Although we tend to look at cyberterrorism and cyberwar as involving nation states and their agents taking action against other nation states as a substitute for conventional war, the growth of hacktivism opens up a new threat vector.
Hacktivism is essentially the pursuit of political objectives by leveraging technology in alternative and sometimes destructive ways. The activities of the hacktivist are therefore frequently similar to the activities of the garden-variety hacker, but the hacktivist, by definition, is trying to make a point to the public at large. In either case, information may be stolen, servers may be brought to their knees, or websites may be defaced, but the hacktivist wants to change public opinion on the issue that leads them to this behavior.
To those who favor the political position of the hacktivist, the actions may appear to be heroic. To those who oppose that political position, the hacktivist is often viewed in the same light as a cyberterrorist.
One of the more widely known examples involves a group of loosely affiliated hacktivists known as Anonymous. The group's cause celebre is mostly based on digital equality and opposition to Internet censorship and surveillance. Through its activities, the group has gained access to sensitive information and even classified government documents.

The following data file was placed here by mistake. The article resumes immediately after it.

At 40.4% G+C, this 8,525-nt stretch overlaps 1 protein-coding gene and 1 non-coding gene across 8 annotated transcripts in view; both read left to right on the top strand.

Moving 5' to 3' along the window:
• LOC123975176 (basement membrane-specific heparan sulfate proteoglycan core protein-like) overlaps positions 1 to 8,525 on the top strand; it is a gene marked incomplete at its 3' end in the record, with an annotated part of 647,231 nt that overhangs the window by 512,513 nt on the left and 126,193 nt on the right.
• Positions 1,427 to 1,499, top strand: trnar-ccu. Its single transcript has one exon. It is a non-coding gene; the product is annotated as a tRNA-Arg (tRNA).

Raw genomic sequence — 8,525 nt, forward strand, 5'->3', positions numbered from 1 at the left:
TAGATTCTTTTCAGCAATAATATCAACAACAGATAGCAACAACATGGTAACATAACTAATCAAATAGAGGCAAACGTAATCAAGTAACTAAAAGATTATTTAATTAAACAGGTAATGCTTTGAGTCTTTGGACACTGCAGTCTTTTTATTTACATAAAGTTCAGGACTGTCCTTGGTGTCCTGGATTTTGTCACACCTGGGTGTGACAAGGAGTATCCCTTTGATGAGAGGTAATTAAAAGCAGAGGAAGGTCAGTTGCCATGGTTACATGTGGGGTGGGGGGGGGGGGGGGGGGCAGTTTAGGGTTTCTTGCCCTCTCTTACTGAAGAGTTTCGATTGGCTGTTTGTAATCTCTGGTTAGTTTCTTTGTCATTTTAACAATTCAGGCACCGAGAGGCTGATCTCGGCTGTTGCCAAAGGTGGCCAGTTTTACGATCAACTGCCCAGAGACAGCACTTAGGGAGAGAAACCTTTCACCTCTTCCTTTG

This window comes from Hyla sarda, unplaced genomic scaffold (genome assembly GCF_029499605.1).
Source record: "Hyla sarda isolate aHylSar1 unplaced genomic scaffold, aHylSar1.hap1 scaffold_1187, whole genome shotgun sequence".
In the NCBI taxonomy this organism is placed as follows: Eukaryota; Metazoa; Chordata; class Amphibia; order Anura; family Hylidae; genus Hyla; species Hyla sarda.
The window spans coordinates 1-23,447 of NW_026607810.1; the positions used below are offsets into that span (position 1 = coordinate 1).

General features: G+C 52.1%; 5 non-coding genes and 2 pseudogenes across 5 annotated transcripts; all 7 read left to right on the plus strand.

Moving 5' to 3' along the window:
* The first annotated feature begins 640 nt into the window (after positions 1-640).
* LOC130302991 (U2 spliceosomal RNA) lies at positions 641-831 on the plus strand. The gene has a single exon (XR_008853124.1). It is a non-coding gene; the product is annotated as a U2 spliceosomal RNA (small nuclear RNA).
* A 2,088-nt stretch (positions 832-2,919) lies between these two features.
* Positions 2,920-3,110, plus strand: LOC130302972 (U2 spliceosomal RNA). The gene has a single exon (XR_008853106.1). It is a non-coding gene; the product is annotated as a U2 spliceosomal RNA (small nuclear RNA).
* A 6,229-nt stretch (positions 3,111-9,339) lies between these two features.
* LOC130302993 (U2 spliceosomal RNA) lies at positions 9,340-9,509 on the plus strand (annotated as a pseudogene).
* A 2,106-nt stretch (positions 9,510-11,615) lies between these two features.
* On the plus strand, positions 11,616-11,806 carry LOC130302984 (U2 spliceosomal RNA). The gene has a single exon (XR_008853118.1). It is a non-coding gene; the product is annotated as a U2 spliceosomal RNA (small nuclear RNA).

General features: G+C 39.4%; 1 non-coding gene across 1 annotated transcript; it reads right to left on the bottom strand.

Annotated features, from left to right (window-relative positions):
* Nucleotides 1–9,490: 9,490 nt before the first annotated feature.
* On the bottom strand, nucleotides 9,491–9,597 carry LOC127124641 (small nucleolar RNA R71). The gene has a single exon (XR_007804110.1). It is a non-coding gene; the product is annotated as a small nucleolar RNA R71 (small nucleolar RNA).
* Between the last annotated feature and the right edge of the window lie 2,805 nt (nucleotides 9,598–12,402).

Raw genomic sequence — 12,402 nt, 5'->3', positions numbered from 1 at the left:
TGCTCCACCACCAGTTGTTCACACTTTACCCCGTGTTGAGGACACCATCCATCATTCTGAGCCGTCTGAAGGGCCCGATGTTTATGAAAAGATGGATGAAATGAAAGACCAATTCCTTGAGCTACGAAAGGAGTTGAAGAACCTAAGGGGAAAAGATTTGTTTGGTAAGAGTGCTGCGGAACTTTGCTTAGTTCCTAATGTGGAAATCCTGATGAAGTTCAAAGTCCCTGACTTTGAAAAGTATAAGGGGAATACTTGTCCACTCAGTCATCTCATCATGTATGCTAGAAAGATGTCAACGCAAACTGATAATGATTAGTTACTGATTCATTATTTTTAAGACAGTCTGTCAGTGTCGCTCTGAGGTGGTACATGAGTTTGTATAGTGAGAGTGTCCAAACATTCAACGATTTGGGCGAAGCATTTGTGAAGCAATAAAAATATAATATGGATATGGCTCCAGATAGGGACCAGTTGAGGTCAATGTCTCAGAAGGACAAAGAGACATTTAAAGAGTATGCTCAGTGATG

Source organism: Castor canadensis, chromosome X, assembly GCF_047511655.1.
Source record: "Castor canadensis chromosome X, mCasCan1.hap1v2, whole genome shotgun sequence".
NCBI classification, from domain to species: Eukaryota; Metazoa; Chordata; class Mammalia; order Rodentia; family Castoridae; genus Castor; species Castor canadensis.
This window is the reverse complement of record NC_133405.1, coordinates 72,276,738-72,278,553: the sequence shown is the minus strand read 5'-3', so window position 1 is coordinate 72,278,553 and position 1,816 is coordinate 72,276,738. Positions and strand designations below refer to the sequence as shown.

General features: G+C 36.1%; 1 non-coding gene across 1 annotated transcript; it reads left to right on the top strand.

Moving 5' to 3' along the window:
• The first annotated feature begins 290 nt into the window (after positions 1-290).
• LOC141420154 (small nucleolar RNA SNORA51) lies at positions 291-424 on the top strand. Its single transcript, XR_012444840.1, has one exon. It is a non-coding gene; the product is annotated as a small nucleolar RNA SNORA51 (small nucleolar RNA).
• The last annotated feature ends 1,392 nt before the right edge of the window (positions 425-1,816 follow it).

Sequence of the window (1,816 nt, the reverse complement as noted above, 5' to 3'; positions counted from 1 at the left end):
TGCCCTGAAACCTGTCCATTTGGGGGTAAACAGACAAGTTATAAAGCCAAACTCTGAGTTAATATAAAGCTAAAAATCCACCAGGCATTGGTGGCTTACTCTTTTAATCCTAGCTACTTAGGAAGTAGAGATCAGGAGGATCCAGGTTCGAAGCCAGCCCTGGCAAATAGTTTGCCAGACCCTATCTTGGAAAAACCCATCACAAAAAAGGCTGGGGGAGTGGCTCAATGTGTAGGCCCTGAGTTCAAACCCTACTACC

In April, Time Magazine named Anonymous as one of the most influential groups of people in the world for 2012. The publication wrote:
"United, if at all, by a taste for shock humor and disdain for authority, this leaderless Internet hive brain is plundering and playing in the electronic networks of an ever shifting enemies list: Arab dictatorships, the Vatican, banking and entertainment firms, the FBI and CIA, the security firm Stratfor and even San Francisco's BART transport system."
Time ended with this question and answer: "Did Anonymous fix the TIME 100 poll? 'Depends who you think is smarter, a global collective of highly skilled hackers or the TIME IT department,' says one fellow traveler, anonymously. Anonymous earned its place on the list, one way or the other."
PUBLISHED NOV. 9, 2012